If this sweater turns out as good as I think it just might, there will be more of these in my future, including the cardigan sweater I'd like to make to coordinate with this one.
As I'm knitting I'm planning that out. I'll start with some short row chevron work to fill in the back neck area, and then when the stitch count is right, I'll start knitting along the front portion. I have a feeling that I'm going to have to do the edging after the rest of the sweater is complete. I can't see how I'd accommodate the increase with its strong ridge and make a nice seed or other stitch. I need to think on that part more. (If any of you have any good ideas, wild ideas, even freakishly weird ideas, do tell.)
Lots to think about before the set is done, but, I'm feeling really upbeat about what is my first sweater for myself.
Wednesday, 9 July 2008
I've been working diligently on my sweater. It took an entire day to do about 12 rows. Sorting stitches for the arms had to be done 3 times due to miscounts and the serious problems of one side having 1 more stitch than the other. Then I had to figure out how many stitches I should cast on for the underarm. Too many, it looks sloppy, too few and I'll be feeling just like I did when my auntie starched our summer t shirts. Then there was the problem of how exactly to keep adding length without adding width to the sweater.
Ravelry was a great help there. Others had tried different things, and the most sensible sounding comment was to continue to work around the whole sweater increasing at the centre front and centre back, to keep the chevron, and taking off that increase along the side. This is where any waist and hip shaping will be done too. (Many steps ahead) As soon as I get to the length I want at the centre front point, I can go back to working the pattern to get the straight bottom edge that makes this chevron top so interesting.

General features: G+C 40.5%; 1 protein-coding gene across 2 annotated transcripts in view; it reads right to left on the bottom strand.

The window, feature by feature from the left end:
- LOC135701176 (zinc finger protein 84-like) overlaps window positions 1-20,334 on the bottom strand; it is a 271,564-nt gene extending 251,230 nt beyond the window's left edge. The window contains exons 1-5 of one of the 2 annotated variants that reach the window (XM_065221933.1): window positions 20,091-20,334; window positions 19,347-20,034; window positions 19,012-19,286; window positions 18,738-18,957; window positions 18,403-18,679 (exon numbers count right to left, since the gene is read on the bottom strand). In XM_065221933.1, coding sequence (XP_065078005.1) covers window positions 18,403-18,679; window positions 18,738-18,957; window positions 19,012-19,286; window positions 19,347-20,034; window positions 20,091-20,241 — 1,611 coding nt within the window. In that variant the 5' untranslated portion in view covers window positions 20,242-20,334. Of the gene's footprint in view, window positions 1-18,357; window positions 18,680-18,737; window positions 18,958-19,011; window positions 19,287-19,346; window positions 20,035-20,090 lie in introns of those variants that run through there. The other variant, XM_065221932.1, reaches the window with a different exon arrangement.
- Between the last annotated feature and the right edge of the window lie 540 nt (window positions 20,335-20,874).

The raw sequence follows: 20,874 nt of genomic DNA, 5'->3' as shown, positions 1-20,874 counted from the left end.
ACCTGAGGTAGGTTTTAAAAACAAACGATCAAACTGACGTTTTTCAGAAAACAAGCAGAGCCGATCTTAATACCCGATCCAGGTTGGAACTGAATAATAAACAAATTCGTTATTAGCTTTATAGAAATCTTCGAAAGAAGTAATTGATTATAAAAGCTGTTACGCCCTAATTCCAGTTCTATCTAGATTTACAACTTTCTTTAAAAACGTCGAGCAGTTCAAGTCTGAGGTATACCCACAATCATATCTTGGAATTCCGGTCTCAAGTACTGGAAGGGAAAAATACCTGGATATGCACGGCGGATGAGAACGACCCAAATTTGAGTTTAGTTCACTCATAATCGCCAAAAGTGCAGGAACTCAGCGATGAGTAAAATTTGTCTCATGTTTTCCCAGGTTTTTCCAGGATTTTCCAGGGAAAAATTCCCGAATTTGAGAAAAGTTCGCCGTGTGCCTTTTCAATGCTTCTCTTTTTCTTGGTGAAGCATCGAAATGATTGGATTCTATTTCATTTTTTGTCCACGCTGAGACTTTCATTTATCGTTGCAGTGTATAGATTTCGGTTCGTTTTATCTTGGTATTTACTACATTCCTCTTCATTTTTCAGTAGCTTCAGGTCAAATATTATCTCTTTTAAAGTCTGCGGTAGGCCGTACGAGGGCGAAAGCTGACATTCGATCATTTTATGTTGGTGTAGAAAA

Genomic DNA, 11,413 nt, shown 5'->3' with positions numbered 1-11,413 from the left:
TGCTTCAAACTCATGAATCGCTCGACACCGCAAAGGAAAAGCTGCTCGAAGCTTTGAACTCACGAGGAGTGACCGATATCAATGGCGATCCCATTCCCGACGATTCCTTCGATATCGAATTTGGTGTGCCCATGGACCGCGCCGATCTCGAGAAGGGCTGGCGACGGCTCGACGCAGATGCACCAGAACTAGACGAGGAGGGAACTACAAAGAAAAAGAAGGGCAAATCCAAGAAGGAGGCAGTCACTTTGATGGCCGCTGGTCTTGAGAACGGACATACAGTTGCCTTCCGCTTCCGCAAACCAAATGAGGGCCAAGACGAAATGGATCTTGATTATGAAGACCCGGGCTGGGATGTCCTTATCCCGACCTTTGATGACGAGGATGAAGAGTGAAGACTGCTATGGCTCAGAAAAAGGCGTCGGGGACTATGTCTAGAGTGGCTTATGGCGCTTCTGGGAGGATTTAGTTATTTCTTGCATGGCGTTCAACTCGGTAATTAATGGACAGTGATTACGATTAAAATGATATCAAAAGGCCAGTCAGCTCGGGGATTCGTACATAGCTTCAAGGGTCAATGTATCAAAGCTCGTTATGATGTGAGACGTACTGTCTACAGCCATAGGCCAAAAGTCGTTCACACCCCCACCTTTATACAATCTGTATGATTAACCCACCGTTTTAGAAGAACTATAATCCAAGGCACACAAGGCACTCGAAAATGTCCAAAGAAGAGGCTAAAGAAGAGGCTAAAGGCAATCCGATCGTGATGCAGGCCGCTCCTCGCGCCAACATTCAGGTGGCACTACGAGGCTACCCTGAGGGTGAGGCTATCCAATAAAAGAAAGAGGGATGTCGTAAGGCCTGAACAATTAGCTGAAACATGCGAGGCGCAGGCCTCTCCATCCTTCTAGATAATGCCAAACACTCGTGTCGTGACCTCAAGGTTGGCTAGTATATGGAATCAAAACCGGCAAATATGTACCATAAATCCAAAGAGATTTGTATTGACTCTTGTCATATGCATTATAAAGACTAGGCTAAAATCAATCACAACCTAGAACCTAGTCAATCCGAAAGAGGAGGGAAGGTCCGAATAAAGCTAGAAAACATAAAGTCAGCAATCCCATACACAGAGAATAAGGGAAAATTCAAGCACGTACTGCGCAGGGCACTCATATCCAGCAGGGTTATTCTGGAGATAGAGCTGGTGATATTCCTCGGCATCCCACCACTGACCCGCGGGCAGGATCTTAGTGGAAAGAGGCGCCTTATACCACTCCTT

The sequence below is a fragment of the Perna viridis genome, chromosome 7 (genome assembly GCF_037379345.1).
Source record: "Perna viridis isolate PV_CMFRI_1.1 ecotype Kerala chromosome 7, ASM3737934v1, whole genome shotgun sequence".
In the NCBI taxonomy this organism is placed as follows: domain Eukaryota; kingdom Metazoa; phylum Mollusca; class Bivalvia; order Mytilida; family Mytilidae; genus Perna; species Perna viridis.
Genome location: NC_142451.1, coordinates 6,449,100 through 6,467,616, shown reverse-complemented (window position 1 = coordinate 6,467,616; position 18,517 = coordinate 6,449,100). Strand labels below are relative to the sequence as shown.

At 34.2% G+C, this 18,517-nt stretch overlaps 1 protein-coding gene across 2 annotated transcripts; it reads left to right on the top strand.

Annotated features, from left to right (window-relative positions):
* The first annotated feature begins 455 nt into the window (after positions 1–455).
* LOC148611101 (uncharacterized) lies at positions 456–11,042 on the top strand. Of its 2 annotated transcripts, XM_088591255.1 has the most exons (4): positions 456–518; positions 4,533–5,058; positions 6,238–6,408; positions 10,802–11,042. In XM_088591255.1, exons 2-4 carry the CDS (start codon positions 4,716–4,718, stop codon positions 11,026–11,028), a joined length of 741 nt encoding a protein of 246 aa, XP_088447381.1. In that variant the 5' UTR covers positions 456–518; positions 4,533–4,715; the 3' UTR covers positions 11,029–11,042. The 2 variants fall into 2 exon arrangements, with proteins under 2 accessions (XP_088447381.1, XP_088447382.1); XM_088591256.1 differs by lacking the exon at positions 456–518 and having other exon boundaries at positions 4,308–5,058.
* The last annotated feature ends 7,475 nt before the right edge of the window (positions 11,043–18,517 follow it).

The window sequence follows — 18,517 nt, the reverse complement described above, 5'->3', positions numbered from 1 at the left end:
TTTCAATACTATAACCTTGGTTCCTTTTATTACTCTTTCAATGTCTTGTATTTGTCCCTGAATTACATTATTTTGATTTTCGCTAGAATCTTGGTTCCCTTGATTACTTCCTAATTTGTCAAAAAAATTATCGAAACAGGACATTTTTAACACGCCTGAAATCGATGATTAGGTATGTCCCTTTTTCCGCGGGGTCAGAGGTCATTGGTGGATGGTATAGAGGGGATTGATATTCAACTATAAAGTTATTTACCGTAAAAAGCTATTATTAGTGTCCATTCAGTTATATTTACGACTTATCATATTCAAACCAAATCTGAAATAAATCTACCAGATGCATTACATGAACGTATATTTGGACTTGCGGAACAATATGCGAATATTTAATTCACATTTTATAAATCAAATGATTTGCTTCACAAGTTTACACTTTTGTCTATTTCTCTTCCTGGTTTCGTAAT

(photo of decreases along the underarm edge)I'm going to work another row or two for added stability on those extra cast on stitches at the under arm, and then I will try it on and see exactly where I stand. It's so exciting.
This is when I will really see if the sleeves are too wide to drape properly. This is where I see if I have allowed enough depth in the arm hole. This is where I will see if my percentages to up size the top worked. This is where I will see if worrying about gauge when you do all these other adjustments really matters.
I read somewhere that a pattern should not be followed blindly unless you have exactly the same shape and size body as the original sweater was designed for. The same source said all patterns are really just starting points, inspirations and it is up to us to interpret the design so it fits us, and looks just as great as the original.
It feels like it is working right, I see very clearly what my goals at each point should be. I have every confidence that I am very close to where I need to be. Now it just is going to take a little more knitting to get there.
Tuesday, 8 July 2008
Summer chevron top.Elizabeth Zimmerman's Knitting Workshop practise knitting.
Fun knitting for the store.
These are my most recent knits, not one of which I worked on last evening.
We generally don't eat dinner till 7:30 p.m. or 8:00, and after dinner last night we just all sat around and chatted and talked and made fun of each other. Times like this, usually brings up old memories, mostly of silly things.
Over the years, my boys have gotten all sorts of interesting things from their paternal grandmother. She was very much into giving the kids something she made for Christmas, and her being a child in the 30's made her incredibly thrifty. One year, she made each of the grandchildren little stools. The stools were made of 7 empty 19 oz soup cans and were padded and upholstered. They were just like the grownup versions she had made the year before for the daughters in law out of coffee cans. A quick Internet search leads me to this link, exactly like it (you can find everything on the Internet).
Anyway, the boys used them when they were very small to sit on in front of the TV, to roll across the room, to stack and all other manner of silly small boy games. When they outgrew a thing the size of a soup can, I put them in a garage sale as we approached yet another move. They were a great seller. They were upholstered in nice fabrics, and they really were just the right size for little boys and girls. I made 15 bucks from the 3, but my desire to be rid of things that no longer fit with the stage of life the boys were at, has landed me with a heinous label.